- An InsureTech startup whose mission was to put sensors in various businesses and warn the owners about abnormal conditions in their business. They would work with various Property and Casualty providers in the insurance space to promote the use of this iOS platform with the providers’ customers. This was an interesting project because it exposed me to the world of Samsung SmartThings sensors. The platform was based on AWS Lambda, DynamoDB, and Kinesis.
- A wellness startup founded by a gynecologist that wanted to educate high school students about sex education. They came to me with a little bit of code that was written by a consultant. I hired the development team for the founders, ran a few meetings, and then stepped back. The gynecologist and his partner decided that they could be project managers!
- Another wellness startup that matched couples who were having pregnancy-related issues with health providers. Another project where I did everything from soup-to-nuts. I wrote the BRD, designed the architecture, hired the development team, and ran the project.
- A platform that lets businesses register “phrases” and websites associated with those phrases. When someone talks into their mobile device, they can phrase a question (i.e., show me the best Japanese restaurant in NYC) and the platform would see if that phrase matched any of their licensed phrases, and if so, brings up the associated website.
- I also did a few tech assessments for some private equity firms.
I could not explain the sudden surge in business. My guess is that the impending pandemic motivated people who had ideas to finally take their shot at realizing their dreams. Kind of a “now or never” attitude.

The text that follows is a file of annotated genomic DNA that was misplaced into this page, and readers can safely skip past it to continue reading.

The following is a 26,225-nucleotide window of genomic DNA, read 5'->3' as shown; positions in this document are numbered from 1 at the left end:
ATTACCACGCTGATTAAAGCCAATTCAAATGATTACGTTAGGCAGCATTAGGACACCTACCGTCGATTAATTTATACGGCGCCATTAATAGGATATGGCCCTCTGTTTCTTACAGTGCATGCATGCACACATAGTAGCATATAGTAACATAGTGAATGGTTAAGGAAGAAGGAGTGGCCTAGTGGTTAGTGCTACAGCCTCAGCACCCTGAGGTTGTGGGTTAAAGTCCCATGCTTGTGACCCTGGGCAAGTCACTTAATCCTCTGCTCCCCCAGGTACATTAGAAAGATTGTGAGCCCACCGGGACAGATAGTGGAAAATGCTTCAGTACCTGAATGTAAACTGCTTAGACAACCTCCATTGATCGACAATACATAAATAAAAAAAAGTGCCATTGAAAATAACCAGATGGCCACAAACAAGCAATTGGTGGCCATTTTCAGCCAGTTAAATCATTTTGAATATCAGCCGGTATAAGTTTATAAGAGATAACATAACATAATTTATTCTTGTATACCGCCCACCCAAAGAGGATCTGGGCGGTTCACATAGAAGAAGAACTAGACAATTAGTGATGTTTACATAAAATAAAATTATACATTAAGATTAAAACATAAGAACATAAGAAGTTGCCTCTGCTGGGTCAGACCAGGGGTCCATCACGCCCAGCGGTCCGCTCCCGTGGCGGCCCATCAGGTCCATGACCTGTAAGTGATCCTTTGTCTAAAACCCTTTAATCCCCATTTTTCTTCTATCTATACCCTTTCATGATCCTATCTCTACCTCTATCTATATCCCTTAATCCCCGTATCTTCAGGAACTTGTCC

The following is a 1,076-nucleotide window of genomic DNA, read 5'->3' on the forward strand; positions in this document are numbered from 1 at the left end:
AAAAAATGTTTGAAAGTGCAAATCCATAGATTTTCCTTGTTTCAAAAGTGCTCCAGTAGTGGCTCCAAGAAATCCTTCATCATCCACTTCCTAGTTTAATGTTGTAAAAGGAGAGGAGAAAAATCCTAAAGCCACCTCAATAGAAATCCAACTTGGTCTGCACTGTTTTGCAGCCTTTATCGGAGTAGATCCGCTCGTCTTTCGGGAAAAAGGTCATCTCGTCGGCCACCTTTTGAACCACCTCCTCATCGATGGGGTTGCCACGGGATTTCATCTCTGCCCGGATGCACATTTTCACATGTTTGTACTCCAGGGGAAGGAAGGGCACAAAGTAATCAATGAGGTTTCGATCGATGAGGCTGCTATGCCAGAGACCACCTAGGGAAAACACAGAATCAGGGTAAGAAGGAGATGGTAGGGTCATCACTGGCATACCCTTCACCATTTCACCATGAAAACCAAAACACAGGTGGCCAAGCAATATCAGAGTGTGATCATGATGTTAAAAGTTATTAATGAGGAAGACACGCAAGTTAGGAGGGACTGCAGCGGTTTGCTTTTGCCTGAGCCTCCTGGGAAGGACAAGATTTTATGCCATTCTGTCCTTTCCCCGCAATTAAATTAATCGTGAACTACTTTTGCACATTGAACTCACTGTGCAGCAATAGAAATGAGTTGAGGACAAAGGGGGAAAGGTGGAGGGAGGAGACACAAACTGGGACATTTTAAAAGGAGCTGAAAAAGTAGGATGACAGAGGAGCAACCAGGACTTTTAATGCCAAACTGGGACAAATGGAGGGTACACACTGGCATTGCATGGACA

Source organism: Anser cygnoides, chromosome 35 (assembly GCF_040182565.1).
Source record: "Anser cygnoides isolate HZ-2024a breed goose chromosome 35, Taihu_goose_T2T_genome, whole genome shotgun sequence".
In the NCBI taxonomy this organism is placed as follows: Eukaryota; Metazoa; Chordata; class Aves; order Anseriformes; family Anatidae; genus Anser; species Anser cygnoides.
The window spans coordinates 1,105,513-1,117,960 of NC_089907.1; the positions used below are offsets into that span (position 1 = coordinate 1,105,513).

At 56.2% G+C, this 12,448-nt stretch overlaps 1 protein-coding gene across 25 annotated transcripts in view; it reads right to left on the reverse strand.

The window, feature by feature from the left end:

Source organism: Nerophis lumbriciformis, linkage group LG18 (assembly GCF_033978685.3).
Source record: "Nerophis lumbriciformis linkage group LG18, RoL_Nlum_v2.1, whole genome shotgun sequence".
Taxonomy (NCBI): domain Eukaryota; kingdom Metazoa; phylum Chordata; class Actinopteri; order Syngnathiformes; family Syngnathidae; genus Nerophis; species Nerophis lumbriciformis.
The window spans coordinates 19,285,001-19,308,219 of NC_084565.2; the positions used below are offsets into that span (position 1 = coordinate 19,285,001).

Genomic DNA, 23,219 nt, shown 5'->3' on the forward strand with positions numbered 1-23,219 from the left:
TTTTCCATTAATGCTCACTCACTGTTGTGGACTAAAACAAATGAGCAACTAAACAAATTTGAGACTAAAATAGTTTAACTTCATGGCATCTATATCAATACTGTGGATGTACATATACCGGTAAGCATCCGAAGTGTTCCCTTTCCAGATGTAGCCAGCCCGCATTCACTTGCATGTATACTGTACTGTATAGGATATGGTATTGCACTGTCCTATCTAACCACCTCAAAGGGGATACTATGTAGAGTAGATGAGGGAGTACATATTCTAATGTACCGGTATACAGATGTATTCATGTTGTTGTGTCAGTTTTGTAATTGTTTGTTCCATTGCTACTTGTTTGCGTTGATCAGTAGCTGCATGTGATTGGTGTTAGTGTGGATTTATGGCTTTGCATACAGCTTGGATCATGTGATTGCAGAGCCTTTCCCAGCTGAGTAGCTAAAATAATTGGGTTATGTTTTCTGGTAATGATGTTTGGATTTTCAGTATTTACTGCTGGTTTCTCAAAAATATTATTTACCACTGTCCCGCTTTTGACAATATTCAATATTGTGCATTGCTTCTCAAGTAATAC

Meanwhile, our host in Utah, seeing how the pandemic was hitting NYC, graciously offered to extend our stay indefinitely. We ended up spending an amazing additional two months out there, waking up every morning to red-colored mountains staring us in the face.
Backle to The Apple
At the end of May, we packed the car and spent 5 days driving back to NYC. The drive eastward out of Taos, New Mexico was one of the most picturesque drives I have ever made. The flat openness of eastern New Mexico is really something to behold. An unexpected pleasure was driving through West Virginia, where there is no such thing as a level road.
Outside of Taos, NM
We got back to NYC on the first night of the curfew (due to the riots and looting associated with the killing of George Floyd, amongst others). I was the only car driving through the Holland Tunnel in the middle of rush hour, and it was an eerie feeling. I could never envision NYC as a ghost town, but there it was. It was certainly quite a shock after being relatively isolated in Utah for the past 4 months.
I started with yet another new client, a Canadian architecture firm that wanted to modernize their old ASP.NET/PHP app. I hired my go-to development firm, and we dug right into porting the platform to ASP.NET Core and EntityFramework Core.
Soon after, an old colleague called me to tell me that the Principal Engineer of his company had left and that they needed someone to fill in for a while. This company was not a startup … they are a mid-sized company devoted to HR and Payroll software.